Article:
Directed by Bud Yorkin and written by Norman Leer and based on the stage play of the same name by Neil Simon (making this his first film credit), Come Blow Your Horn stars Frank Sinatra as a man named Alan Baker, a swinging big city Manhattan socialite who is surprised one day when his younger brother, Buddy (Tony Bill), shows up at his door. Alan takes him in but doesn't let him get in the way of his time with the two ladies in his life, Peg (Jill St. John) and Connie (Barbara Rush), the first a rather dim witted type, the second a much more clever troublemaker.
Though it takes him some getting used to, Alan soon warms to having his little brother around and decides to show him the in's and out's of making it with the ladies in the big city. Soon, the student has become the teacher and before you know it Buddy is making it with any woman who catches his eye surpassing even Alan in the ways of love. Alan, on the other hand, is starting to feel the pressure to settle down with Connie that is coming down on him from their father (Lee J. Cobb) who blames his mother (Molly Picon) for taking it too easy on him when he was a kid.
If this is a film that deals in stereotypes and predictability, so be it. If the film feels stagey and sometimes rather flat in terms of style, well, we can live with that too. Overall, this one works, and most of the credit for that goes not to Simon's original story, which does offer some decent humor, but to the cast. Sinatra is very likable here and quite well cast as the man about town. He plays the roll with complete conviction and confidence, and why shouldn't he have? You get the impression sometimes that he's simply playing himself, though when you factor into this equation that Simon's original play was at least partially autobiographical, maybe there's more of him in the character than Frank possibly realized. Tony Bill also does a great job here, transforming from naïve and somewhat innocent into a very worldly man quite quickly and looking very much the part. He and Sinatra have some great chemistry here and together they carry the film. Supporting roles from scene stealing Cobbs as the overbearing European born father and the lovely Jill St. John and Barbara Rush round out the cast nicely, while Picon as the mother, obsessed with housework and ever so dainty also stands out. A fun cameo from Dean Martin as a lil' ol' wine drinking type is amusing as well.
The film doesn't exploit its New York City locations like it could have and had it chose to do that, it probably would have wound up having a lot more visual character than it does. Some flashy locations would have helped make the story look better than it does, but Yorkin at least keeps things moving at a good pace. Though the sets are limited, the set decoration is quite good and the film actually earned an Oscar nomination for this aspect of the production - you just can't help but wish things would take to the streets and hit the clubs more often. In terms of the score, Sinatra sings the opening musical number but doesn't contribute to anything else on the soundtrack. That song is a good one though and it'll stick in your head long after the movie is over.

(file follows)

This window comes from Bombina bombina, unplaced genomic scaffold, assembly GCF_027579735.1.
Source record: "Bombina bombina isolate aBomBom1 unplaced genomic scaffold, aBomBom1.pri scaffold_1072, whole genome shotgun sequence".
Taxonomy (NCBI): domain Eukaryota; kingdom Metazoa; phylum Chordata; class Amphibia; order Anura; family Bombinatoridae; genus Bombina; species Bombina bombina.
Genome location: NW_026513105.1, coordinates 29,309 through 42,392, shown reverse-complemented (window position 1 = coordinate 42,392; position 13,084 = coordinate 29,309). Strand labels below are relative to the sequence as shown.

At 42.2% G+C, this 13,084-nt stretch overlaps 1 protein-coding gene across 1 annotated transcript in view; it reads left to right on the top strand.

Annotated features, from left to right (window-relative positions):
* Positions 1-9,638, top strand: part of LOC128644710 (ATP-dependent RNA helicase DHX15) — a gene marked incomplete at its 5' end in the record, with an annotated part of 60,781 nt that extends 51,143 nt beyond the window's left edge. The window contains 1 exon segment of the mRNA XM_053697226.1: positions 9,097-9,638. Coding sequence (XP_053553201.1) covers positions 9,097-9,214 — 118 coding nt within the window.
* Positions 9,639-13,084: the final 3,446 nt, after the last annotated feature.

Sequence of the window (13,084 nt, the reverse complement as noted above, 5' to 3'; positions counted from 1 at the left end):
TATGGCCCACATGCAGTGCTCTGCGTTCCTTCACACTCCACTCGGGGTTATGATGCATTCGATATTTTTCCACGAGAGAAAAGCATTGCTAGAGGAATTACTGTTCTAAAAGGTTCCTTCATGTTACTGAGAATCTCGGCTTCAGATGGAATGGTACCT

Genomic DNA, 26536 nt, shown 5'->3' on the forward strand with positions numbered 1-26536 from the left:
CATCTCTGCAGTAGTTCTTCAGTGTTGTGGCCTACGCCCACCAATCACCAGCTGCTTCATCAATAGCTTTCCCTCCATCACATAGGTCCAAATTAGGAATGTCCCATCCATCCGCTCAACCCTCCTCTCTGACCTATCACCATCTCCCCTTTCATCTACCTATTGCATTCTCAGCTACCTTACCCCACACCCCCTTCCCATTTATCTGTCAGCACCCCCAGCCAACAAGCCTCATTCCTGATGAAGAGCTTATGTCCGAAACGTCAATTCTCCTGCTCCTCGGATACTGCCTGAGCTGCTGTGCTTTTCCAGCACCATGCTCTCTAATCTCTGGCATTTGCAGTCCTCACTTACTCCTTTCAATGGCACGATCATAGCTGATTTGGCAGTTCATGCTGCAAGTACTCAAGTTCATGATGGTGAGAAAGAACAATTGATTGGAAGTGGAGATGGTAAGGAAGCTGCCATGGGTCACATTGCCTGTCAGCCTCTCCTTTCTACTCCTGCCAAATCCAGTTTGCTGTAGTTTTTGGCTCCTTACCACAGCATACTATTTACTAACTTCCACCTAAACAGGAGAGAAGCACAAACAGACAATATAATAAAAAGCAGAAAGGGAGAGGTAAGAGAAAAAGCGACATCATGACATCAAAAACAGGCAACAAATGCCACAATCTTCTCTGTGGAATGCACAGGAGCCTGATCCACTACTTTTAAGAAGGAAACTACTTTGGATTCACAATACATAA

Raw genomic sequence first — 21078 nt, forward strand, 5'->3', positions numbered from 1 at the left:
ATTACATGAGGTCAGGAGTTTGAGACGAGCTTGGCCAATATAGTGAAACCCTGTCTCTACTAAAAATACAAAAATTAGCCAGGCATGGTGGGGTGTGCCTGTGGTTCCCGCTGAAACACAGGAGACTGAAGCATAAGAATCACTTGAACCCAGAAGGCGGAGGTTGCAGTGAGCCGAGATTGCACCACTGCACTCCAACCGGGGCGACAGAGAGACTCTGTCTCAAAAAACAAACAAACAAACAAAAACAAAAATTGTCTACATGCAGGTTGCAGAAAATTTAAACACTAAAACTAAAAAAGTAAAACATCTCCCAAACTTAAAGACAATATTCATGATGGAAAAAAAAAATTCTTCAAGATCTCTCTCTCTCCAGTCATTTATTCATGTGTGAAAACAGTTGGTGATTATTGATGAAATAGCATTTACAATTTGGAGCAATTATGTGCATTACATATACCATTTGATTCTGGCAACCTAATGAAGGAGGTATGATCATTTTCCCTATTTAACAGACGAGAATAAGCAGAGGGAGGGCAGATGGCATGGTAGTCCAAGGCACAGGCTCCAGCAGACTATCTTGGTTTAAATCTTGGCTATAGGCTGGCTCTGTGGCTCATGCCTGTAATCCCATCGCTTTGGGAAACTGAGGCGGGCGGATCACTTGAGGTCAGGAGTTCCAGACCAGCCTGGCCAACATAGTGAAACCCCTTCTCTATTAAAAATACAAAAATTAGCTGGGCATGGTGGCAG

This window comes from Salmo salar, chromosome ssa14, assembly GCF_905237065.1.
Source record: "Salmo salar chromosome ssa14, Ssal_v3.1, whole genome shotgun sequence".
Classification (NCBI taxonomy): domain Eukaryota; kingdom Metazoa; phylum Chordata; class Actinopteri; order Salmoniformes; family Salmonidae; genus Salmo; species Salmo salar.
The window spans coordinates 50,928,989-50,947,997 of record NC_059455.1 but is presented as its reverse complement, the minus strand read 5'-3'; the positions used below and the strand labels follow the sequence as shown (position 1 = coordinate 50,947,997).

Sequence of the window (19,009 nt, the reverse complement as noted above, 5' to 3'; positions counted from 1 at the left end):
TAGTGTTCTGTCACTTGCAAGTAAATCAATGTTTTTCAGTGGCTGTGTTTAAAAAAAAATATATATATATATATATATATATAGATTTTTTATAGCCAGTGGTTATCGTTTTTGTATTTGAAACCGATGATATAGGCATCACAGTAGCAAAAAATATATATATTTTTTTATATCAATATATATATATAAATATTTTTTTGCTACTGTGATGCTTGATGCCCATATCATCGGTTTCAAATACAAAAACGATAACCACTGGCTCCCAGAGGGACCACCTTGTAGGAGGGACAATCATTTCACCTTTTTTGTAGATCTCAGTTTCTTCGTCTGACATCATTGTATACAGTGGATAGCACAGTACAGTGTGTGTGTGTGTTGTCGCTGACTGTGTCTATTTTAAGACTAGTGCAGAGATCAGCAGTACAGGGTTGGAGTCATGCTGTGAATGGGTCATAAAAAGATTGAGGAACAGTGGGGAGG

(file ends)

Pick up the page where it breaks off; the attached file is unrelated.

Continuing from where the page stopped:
The first two acts of the movie are stronger than the finish and you can see how this one is going to end from about ten miles away, but getting there is entertaining enough. If this is only fun and amusing on a superficial level, well, sometimes you don't need more than that. If Come Blow Your Horn isn't a classic, it does at least still hold up quite well, despite the fact that most of the characters are fairly shallow, thanks to the efforts of those appearing in front of the camera.
Come Blow Your Horn looks good in this 2.35.1 anamorphic widescreen transfer from Olive Films. There could have probably been a bit more cleanup work done to the picture but the print damage that does appear is minimal. Colors look decent even if they're not eye popping while black levels are consistent if not inky black. Skin tones look nice and natural, the film's grain structure is intact and untinkered with and there are no issues at all with any compression artifacts or edge enhancement to note. If this isn't a perfect, pristine transfer it's certainly a very decent one.
Also fine is the movie's English language Dolby Digital Mono track. Dialogue is clean and clear and if there are one or two instances where things get a little shrill, there aren't any serious issues with any hiss or distortion to note. Levels are properly balanced, the score sounds nice and for an older mono mix, there's not much to complain about here.
There are no extras on the disc, just a static menu and chapter stops.
Come Blow Your Horn isn't the movie that Sinatra is going to be remembered for nor is it the best thing that Lee J. Cobb has ever been involved in but it's a fun movie with some effective comedy, a solid leading performance from Ol' Blue Eyes and a bevy of beautiful ladies set to a great. Olive Films could have put a bit more effort into this one, but given its niche appeal, overall it looks and sounds just fine. Recommended, even if it is very stagey.
Ian lives in NYC with his wife where he writes for DVD Talk, runs Rock! Shock! Pop!. He likes NYC a lot, even if it is expensive and loud.